Poster Abstracts

Name/Affiliation:  Kimberly Ward-Duong (Arizona State University)

Title:  Cool and Cooler: A Volume-Limited Companion Survey of Local M-dwarfs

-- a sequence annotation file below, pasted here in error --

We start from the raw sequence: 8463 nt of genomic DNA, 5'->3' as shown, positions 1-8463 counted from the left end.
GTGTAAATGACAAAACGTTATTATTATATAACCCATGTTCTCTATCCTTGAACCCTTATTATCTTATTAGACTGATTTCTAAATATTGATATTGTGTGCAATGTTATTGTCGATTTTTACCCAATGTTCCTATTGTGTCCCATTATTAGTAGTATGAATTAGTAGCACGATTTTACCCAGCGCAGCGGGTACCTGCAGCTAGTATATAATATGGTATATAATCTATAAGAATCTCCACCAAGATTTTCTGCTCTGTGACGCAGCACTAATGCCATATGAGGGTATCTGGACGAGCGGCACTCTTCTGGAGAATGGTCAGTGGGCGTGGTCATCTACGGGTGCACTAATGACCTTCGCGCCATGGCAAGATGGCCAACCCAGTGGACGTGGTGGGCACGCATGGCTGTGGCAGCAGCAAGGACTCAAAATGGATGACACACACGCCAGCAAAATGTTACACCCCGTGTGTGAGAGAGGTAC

M-dwarfs constitute the major fraction of stars within both the solar neighborhood and nearby star-forming regions, and their binary properties present observational tests of the star formation process. Key M-dwarf companion characteristics -- including multiplicity fraction, mass ratios, and separation distributions -- hold important implications for the universality of star formation, dynamical interactions, and the origin of the Galactic field stars. We present results of a large-scale, comprehensive M-dwarf companion study covering separations from ~1 to 10,000 AU, based on a volume-limited survey of 250 M-dwarfs within 15 pc. Diffraction-limited infrared archival data were analyzed from the Very Large Telescope, Canada-France-Hawaii Telescope, and MMT Observatory to detect nearby companions to M-dwarfs from ~1 to 100 AU. To supplement the high-resolution data, digitized wide-field archival plates were searched for companions with separations of 100 to 10,000 AU. The survey is fully sensitive to companions at the bottom of the main sequence over an unprecedented survey separation range of ~2 to 10,000 AU, and the deepest images also reveal a number of substellar candidates. With multiple AO and wide-field epochs, follow-up observations have allowed us to confirm or reject companion candidates detected during our analysis. This provides confirmation of common proper motions, minimizes background contamination, and enables comprehensive statistics for M-dwarf binaries. We find a stellar multiplicity fraction of approximately 30%, the shape of the companion separations fit by a log-normal distribution with mean of 18 AU, and a mass ratio distribution exhibiting a very shallow rise toward systems with components of similar mass. Characterizations of the binary and multiple star frequency for M-dwarfs provide crucial insights into the low-mass star formation environment, and hold additional implications for the frequency and evolutionary histories of their associated disks and planets.